Yes, there are almost one hundred books on Ransome’s list and each one is as deserving of a mention and a quote as the other but as Ransome himself says ‘still there are many books not yet mentioned that never gather dust, I must stop taking books from the shelves. After all, I have got to put them back again’. Ransome’s list made me take my own books down from the shelf and I’m happy to say that amongst them are some that made his cut, Chaytor’s Letters to a Salmon Fisher’s Sons, written in 1910 as a loving instruction to his sons on how they should fish for salmon as they grow up, and which turned out to be an elegy for both after they were killed in the Great War. The entire How to Catch Them Series is included by Ransome but because this is 1955 only the first seven from the series – Tench, Roach, Bream, Perch, Chub, Pike, Bass and Trout make it onto the list. However throwaway and commonplace these books have become (the series spanned 44 books the last of which was published in 1969) they stand up today as brilliant pocket guides and you may pick up copies of the seven Ransome mentions for less than £10 each. His description of Richard Walker’s Still-Water Angling (1953) includes the note, ‘The 44lb carp caught by Mr. Walker and now swimming in a tank in the Aquarium of the Zoological Gardens, Regents Park has endowed its captor with immortality’.
There are, like any list, omissions, no section at all on sea fishing and not a single book on the subject although it is probably touched upon in some. Not that Ransome was short of candidates in 1955, books such as Haslope’s Practical Sea Fishing (1905), Cooper’s Modern Sea Fishing (1937) or Taylor’s Tunny Fishing for Beginners (1934) would all have held their own amongst the other books on the list. Given Ransome’s love of the railway it is also surprising that there isn’t a mention to the guides that each of the regional railways published in the 1930’s Tomkin’s Fishing in the South (Southern Railways 1934) or Scott’s Salmon & Trout Rivers (L.N.E.R 1935), both of which were replaced by the 1955-56 edition of Where to Fish (The Field), the first of the ‘Indispensables’, ‘There can be no fishing if we do not know where to fish’.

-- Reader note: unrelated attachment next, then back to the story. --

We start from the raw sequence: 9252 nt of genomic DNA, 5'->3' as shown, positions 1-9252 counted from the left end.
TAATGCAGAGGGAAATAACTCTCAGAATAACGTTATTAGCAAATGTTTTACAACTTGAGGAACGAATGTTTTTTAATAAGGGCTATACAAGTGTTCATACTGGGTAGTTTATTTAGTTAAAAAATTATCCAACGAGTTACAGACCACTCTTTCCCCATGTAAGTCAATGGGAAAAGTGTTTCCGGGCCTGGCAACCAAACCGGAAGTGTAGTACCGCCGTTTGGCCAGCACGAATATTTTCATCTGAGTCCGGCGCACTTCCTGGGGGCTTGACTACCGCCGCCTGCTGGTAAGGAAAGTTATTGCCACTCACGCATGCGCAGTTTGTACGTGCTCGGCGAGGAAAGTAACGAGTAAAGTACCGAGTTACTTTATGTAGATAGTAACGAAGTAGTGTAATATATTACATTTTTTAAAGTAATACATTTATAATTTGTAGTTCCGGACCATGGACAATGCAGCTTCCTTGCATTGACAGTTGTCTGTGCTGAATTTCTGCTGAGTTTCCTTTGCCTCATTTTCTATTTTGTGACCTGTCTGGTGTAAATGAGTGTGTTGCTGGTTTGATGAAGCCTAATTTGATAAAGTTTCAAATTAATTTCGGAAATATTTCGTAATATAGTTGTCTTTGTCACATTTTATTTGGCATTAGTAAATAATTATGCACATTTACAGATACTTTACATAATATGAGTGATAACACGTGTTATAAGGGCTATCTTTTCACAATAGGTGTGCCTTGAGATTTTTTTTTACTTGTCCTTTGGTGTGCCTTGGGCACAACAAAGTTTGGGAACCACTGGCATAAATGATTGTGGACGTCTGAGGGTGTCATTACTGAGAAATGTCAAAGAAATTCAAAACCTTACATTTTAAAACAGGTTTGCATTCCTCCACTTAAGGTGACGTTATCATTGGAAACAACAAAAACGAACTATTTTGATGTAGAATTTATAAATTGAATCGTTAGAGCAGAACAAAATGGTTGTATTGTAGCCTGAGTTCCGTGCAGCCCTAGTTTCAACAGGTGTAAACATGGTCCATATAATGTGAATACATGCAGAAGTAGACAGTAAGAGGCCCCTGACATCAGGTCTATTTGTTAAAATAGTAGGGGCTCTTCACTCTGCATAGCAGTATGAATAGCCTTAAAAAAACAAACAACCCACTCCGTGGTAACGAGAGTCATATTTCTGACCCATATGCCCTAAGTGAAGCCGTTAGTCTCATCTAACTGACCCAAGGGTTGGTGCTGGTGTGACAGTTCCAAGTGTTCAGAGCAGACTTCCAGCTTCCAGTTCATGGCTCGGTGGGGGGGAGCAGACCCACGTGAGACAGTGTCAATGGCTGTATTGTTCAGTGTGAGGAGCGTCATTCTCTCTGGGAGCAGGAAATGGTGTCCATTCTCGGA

If there is one book on the list which I had to recommend beyond any other it is one of Ransome’s own Rod and Line published by Jonathan Cape in 1929. Ransome says of its inclusion, ‘I do not like putting my own book in this list, but, unless I do so, I should have to omit Aksakov. Forty years ago on a lake in Russia I promised “that I would some day try to share with other English fishermen the very great pleasure I have been given by the first and most delightful of Russian writers on fishing”. It would be ridiculous to pretend that I have changed my mind about him’.
But the last words on this list rest with Ransome and with one of the writers he recommends, ‘So it is with our fishing books. We do not think of them as books but as men. They are our companions and not only at the riverside. Summer and winter they are with us and what a pleasant company they are. All trades are represented here’ says Ransome, men perhaps such as Thomas Tod Stoddart who when asked by a contemporary who had risen high in the world of commerce asked him what he was doing with his life as an angling writer replied, “Doing? Doing? Man, I’m an Angler”. Buy this little book, obtain what you can from the list and consume each one with a hungry mind and you will be well on the path to being an angler too.
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Fishing by Arthur Ransome is published by Cambridge University Press (ISBN 9781107622180) and costs £7.99 (US$12.99) from the C.U.P. shop. Those wishing to read the books on the list can find most at The British Library or ‘must do some careful fishing in the secondhand bookshops’.